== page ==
Traveller communities have significantly lower uptake of vaccinations compared to the general population, suggesting that more work needs to be done to promote understanding and appreciation of the benefits of vaccination among this population, according to researchers at the University of Cambridge.

In a study published today in the Journal of Public Health, researchers from the Primary Care Unit at Cambridge examined records at a general practice in the East of England to compare uptake of vaccination with the traveller and non-traveller communities.

For the majority of vaccines – including the MMR, rotavirus and combined Tetanus, diphtheria, polio and pertussis vaccines – only around five out of ten eligible children in the traveller community had completed the relevant vaccination schedule, compared to nine out of ten children in the non-Traveller community.

Substantial health inequalities exist between the traveller and general population, with the life expectancy of travellers being 10 tom 12 years lower than non-traveller equivalents. Several studies have shown that there is lower vaccine uptake in traveller children but this is the first study to present recent, accurate data in the UK.

The findings show that this community is at risk of vaccine-preventable diseases. Ireland, Scotland and Wales and pockets of England are implementing strategies to improve vaccination coverage in the general population, but there is no national strategy in place in England to target traveller, gypsy and roma communities.

The 2011 census recorded just under 58,000 gypsies and Irish travellers in England and Wales; however, the true number is more likely to be between 150,000 and 300,000, as many travellers do not identify their ethnicity due to fear of discrimination.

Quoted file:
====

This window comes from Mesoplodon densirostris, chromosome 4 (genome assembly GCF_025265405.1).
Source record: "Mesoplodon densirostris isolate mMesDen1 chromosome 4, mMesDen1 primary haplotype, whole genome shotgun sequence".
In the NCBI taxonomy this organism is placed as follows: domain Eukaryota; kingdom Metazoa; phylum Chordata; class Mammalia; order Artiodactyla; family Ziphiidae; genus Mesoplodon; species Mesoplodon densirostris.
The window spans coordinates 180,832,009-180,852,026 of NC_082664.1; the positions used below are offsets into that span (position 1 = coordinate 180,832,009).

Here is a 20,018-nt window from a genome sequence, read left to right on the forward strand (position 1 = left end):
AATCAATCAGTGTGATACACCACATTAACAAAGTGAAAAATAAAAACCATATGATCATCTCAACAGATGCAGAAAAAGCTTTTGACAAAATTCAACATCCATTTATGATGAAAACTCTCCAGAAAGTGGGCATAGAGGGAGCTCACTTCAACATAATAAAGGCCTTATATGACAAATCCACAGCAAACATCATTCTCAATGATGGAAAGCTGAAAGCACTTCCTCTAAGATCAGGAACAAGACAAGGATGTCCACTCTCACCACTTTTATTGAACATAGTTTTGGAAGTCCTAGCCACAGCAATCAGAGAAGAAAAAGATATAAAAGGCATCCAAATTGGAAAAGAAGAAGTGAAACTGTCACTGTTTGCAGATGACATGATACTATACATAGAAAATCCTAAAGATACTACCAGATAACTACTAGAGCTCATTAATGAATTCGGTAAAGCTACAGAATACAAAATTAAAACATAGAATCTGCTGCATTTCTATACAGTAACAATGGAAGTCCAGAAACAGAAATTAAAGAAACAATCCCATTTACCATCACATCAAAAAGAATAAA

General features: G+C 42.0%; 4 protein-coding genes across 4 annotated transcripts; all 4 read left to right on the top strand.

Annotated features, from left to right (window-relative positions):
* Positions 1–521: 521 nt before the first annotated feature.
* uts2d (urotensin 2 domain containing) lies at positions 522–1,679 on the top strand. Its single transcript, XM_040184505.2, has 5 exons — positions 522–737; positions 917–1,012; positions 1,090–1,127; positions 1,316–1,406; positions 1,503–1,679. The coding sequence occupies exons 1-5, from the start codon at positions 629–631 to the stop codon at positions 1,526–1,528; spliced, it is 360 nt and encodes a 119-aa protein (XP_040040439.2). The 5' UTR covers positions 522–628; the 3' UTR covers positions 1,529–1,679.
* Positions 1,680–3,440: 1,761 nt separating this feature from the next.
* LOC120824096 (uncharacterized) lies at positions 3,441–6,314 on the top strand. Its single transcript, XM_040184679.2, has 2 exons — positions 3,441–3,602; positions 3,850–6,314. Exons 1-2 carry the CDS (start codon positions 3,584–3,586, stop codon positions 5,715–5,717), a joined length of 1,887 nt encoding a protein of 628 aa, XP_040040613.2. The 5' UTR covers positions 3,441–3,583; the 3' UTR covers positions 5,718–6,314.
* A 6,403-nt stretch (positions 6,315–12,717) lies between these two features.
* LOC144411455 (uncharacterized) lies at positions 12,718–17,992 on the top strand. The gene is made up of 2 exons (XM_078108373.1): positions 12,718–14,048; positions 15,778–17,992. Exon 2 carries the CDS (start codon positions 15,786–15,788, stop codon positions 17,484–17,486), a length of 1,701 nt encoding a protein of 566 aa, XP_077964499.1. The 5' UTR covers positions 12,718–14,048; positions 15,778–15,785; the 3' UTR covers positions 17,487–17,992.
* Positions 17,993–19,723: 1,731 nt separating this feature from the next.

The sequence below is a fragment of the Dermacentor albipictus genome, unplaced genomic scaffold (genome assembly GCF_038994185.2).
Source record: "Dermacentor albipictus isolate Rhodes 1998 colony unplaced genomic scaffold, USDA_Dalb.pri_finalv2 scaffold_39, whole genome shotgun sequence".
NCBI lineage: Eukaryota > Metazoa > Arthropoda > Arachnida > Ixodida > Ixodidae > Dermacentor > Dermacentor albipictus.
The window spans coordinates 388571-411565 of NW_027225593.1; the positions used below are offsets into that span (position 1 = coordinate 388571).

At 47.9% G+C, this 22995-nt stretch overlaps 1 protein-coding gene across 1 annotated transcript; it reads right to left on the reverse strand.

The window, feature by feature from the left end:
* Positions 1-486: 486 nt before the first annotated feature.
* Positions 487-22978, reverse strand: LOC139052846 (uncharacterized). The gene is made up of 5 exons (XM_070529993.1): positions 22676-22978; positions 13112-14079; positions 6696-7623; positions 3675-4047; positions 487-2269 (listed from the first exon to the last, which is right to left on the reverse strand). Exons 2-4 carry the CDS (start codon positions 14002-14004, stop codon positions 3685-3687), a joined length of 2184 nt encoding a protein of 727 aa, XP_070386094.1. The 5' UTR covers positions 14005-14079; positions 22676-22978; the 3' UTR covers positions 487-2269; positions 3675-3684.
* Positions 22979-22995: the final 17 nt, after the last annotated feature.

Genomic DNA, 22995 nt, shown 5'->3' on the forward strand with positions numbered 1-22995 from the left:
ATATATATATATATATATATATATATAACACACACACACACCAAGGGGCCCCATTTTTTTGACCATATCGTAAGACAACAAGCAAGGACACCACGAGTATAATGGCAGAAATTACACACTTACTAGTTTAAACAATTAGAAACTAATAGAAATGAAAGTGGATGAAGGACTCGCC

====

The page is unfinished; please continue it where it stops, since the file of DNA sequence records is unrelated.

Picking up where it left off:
‘There is clearly much work needed to improve uptake of vaccinations among the traveller community,’ says Kathryn Dixon, a student doctor at the School of Clinical Medicine, University of Cambridge.

‘Vaccinations are incredibly important to help protect children from potentially serious diseases, and we need to work with the traveller communities to promote better understanding and appreciation of the long-term benefits.’

Literacy levels within the traveller community can be low, meaning that information often spreads by word-of-mouth, according to the authors. This can lead to a rapid change in vaccine uptake if one person in the community hears something good or bad about vaccination from, for example, another traveller site.

It was estimated in 2006 that around one in 10 travellers live in the East of England.

‘There have been cases in the past of travellers being refused healthcare by GPs, but the practice involved has made a particular effort to engage with the local Traveller communities,’ explained Dr Tanya Blumenfeld, Senior Clinical Tutor at the university.

‘This could mean that vaccination rates elsewhere are even lower. We need to better understand the barriers that limit vaccination coverage and so help reduce the health inequalities that currently exist.’

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